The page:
Back to the tampon, the word tampon actually means “plug” in French.  Cotton requires huge amounts of pesticide to grow and then in production cotton is bleached with more chemicals to make it white.  A plug of cotton is mixed with rayon…blah, blah, blah…other scary sounding ingredients are added and then it’s plunged into the vagina without a second thought to manage period flows.

While the farming and production of cotton is troubling, a plastic applicator is actually the worst part of the tampon as it takes “virtually forever” to biodegrade.  Neither part of a tampon is supposed to be flushed down the toilet, but a lot of applicators and cotton parts end up in the flotsam of oceans.  And one statistic said that an average woman uses 10,000 tampons in her lifetime.

Pads and panty liners are made from materials that are pretty much indestructible and do not break down in landfills.  Plus, most brands individually wrap each tampon, pad and liner which adds to the trash in landfills.

For more reading on this topic, click here and here.  We wrote about reusable period management products here and wondered if American women were ready to embrace the “ick” factor of washing out menstrual cups and leak proof underwear. After learning a little bit about the environmental impact of disposable products, does that make you more interested to invest in a menstrual cup and a set of leak proof underwear to manage a cycle?

We’ll look at a cost/benefit analysis next!

Period Management Products

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We are in the midst of an evolution, or maybe a revolution of period management products.  Menstrual cups, like Diva Cup, and leak proof underwear, like Thinx and Dear Kates, present women with a choice of reusable products to deal with a period.

Reusable products prompted two questions for our team. First of all, are women in the US embracing the “ick” factor of washing out a cup and dealing with blood in leak proof underwear in lieu of a panty liner?  Secondly, is it time we seriously understood the environmental impact of our disposable habits?

Founder of Girl Uninterrupted, Mayling Kajiya says she loves her menstrual cup.  “I love the freedom it gives me, 10-12 hours of protection and no carrying around tampons.”  Once you make the initial investment of the cup, the cost savings from not making monthly purchases of pads and tampons is significant.

As for washing out underwear, aren’t we doing it anyway? Nobody gets through a period without at least one episode of leaking…right?  Most of us have a set of grungy period underwear, probably consisting of underwear that has already sustained leaking damage! But maybe we need a set of cycle underwear that has great materials and technology to replace a panty liner? Just think of all the pajamas and pant inseams that would also be spared!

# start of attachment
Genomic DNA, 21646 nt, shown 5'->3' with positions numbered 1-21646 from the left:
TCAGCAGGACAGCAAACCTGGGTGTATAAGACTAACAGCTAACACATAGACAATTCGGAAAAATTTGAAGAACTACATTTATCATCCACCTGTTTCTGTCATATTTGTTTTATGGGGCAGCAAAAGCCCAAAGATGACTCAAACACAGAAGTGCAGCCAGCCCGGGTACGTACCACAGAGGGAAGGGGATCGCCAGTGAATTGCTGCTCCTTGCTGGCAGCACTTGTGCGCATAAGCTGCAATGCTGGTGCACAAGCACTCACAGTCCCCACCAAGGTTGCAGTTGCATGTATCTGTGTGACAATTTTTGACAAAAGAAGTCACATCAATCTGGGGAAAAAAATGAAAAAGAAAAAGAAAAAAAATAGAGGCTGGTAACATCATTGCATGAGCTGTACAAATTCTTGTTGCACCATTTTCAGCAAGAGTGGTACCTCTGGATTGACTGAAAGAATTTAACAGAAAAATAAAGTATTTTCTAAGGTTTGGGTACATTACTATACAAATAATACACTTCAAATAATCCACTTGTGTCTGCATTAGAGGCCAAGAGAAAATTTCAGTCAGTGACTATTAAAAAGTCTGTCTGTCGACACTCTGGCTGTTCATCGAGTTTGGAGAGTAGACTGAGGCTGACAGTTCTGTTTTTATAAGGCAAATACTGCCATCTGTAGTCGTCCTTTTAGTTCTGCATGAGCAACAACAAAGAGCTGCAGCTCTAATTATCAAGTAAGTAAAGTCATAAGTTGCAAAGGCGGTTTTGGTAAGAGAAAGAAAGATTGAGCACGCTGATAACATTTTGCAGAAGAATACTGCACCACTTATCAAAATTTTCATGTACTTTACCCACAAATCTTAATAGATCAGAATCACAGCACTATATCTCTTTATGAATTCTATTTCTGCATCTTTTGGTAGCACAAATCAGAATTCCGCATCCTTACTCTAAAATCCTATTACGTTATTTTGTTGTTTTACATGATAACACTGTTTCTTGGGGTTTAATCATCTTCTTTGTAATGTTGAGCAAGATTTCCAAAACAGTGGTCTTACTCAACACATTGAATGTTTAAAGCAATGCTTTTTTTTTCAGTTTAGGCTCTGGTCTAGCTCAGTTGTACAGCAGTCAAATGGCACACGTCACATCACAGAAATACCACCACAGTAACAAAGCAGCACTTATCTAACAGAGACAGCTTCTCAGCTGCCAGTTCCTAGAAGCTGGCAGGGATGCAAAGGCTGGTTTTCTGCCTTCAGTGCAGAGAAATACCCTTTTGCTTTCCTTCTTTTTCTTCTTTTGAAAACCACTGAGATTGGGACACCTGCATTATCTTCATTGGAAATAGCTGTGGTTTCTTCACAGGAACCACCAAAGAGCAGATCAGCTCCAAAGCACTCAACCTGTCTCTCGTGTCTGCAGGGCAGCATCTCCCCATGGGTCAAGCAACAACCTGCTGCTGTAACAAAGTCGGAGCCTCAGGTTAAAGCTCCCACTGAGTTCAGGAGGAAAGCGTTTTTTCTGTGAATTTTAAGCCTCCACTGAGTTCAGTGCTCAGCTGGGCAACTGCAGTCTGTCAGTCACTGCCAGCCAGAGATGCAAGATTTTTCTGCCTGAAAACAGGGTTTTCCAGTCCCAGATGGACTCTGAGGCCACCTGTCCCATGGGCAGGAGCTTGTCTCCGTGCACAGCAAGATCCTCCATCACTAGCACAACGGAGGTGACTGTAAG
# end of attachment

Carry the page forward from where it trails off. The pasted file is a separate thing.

From the day of our first period until the day we are fully in menopause, period management is a monthly issue.  What do you think about embracing reusables?  Are you ready for it as a consumer?  Let us know at info@GirlU.com.  We’ll look at question #2 in our next post!

PMS #tbt

pms tbt_finalToday is a #tbt of some of our favorite PMS Relief blog posts!  There are many ways to naturally alleviate some of the worst symptoms of PMS, but it is really, really difficult to stay the course using healthy alternatives when your body is in revolt and your willpower is flagging.   Fatigue and pain sometimes get the better of us, so give yourself a break if you just need a nap or a candy bar.

PMS Bloating: One of the best things to do is disguise it with good wardrobe choices since this is temporary water weight gain.

Period Cramps: Bring on the external heat and double up with a cup of tea to warm up from the inside as well.

Food Cravings: The number one tip is to employ a distraction long enough so that the temptation passes.  But, there is nothing like a healthy diet and we offered up these smoothie recipes to help with PMS symptoms.

Sore Breasts: Breasts do get tender and swollen from hormonal changes, but check your bra size because squished boobs hurt even worse on PMS days.

Low Self Esteem:  Does it seem like everyone else is posting happy pics on social media? Take a screen break and take your workout outside.

PMS Acne: Don’t pick, just keep your hands off your face.  Have you seen those articles about all of the “yuck” on your smart phone? You do not want to transfer that to your pores.

PMS Nausea: Eat regular meals and good snacks so your blood sugar doesn’t plummet.

Mood Swings: To calm the drama, get a sweat going.